import finetuner

run = finetuner.get_run(run.name)

You can continue monitoring the run by checking the status - finetuner.run.Run.status() or the logs - finetuner.run.Run.logs().


Our EvaluationCallback during fine-tuning ensures that after each epoch, an evaluation of our model is run. We can access the results of the last evaluation in the logs as follows print(run.logs()):

  Training [10/10] ━━━━━━━━━━━━━━━━━━━━━━━━━━━━━━━━━━━━━━━━ 154/154 0:00:00 0:00:26  loss: 0.001
           INFO     Done                                                                                                                                             __main__.py:195
           DEBUG    Finetuning took 0 days, 0 hours 5 minutes and 39 seconds                                                                                           __main__.py:197
           INFO     Metric: 'pointnet++_precision_at_k' before fine-tuning:  0.56533 after fine-tuning: 0.81100                                                        __main__.py:210
           INFO     Metric: 'pointnet++_recall_at_k' before fine-tuning:  0.15467 after fine-tuning: 0.24175                                                           __main__.py:210
           INFO     Metric: 'pointnet++_f1_score_at_k' before fine-tuning:  0.23209 after fine-tuning: 0.34774                                                         __main__.py:210
           INFO     Metric: 'pointnet++_hit_at_k' before fine-tuning:  0.95667 after fine-tuning: 0.95333                                                              __main__.py:210
           INFO     Metric: 'pointnet++_average_precision' before fine-tuning:  0.71027 after fine-tuning: 0.85515                                                     __main__.py:210
           INFO     Metric: 'pointnet++_reciprocal_rank' before fine-tuning:  0.79103 after fine-tuning: 0.89103                                                       __main__.py:210
           INFO     Metric: 'pointnet++_dcg_at_k' before fine-tuning:  4.71826 after fine-tuning: 6.41999                                                              __main__.py:210
           INFO     Building the artifact ...                                                                                                                          __main__.py:215
           INFO     Saving artifact locally ...                                                                                                                        __main__.py:237
[15:46:55] INFO     Artifact saved in artifacts/                                                                                                                       __main__.py:239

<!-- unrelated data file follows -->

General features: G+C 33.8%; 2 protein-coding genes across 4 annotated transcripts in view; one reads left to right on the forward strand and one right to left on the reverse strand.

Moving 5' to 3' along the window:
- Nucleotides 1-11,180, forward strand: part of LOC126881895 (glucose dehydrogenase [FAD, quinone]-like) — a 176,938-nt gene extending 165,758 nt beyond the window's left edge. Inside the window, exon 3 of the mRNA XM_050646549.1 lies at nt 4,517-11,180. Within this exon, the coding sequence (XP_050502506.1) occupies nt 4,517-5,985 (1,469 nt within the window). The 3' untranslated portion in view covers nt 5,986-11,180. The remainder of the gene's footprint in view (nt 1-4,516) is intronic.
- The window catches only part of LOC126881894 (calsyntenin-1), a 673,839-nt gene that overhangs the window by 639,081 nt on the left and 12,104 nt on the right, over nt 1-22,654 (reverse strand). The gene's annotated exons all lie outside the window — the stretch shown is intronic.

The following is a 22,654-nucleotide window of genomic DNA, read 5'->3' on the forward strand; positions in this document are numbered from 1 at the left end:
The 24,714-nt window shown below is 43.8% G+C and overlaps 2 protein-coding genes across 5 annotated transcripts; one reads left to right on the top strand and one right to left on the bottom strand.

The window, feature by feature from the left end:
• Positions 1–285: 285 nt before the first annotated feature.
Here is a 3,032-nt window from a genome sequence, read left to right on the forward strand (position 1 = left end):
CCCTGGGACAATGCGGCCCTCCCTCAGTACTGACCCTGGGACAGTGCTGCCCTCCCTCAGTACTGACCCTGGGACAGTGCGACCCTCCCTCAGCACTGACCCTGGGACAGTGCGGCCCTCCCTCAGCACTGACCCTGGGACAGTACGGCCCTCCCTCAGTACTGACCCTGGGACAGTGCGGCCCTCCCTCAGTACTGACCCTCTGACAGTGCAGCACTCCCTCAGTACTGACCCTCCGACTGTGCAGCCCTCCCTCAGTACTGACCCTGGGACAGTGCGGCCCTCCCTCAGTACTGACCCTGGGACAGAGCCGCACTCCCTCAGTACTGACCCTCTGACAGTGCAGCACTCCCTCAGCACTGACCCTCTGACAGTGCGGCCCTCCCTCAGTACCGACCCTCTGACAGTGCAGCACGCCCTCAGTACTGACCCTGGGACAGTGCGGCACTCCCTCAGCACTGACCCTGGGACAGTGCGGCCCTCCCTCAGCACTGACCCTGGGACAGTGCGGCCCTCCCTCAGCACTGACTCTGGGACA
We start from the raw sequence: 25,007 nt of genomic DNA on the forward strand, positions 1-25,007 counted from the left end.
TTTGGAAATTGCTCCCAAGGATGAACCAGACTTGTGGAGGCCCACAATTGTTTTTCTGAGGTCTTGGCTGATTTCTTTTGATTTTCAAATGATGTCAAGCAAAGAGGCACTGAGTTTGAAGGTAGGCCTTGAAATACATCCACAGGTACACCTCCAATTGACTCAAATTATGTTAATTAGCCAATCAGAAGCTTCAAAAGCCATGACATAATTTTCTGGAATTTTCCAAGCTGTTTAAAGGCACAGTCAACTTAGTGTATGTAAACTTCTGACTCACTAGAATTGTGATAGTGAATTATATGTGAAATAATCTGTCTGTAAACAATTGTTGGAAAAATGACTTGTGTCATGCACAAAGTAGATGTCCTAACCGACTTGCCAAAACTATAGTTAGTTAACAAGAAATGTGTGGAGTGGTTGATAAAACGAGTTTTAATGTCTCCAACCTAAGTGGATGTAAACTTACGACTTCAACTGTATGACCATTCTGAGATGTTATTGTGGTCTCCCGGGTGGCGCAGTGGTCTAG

DEBUG    Artifact size is 27.379 MB                                                                                                                         __main__.py:245
           INFO     Finished 🚀                                                                                                                                        __main__.py:246

After the run has finished successfully, you can download the tuned model on your local machine:

artifact = run.save_artifact('pointnet_model')


Now you saved the artifact into your host machine, let’s use the fine-tuned model to encode a new Document:

model = finetuner.get_model(artifact=artifact, device='cuda')

finetuner.encode(model=model, data=query_data)
finetuner.encode(model=model, data=index_data)

assert query.embeddings.shape == (1, 512)

And finally, you can use the embedded query to find top-k visually related images within index_data as follows:

query_data.match(index_data, limit=10, metric='cosine')

To compare the matches against results obtained with a PointNet++ model without training, you can use the build_model function:

zero_shot_model = finetuner.build_model('pointnet++')

finetuner.encode(model=zero_shot_model, data=query_data)
finetuner.encode(model=zero_shot_model, data=index_data)

query_data.match(index_data, limit=10, metric='cosine')

Before and After#

After the inference, you can investigate the results with the display function, as shown in the code block below:


While you will notice that the PointNet++ might already deliver good results for some queries without training, the fine-tuned model does perform better on many queries like the ones shown below: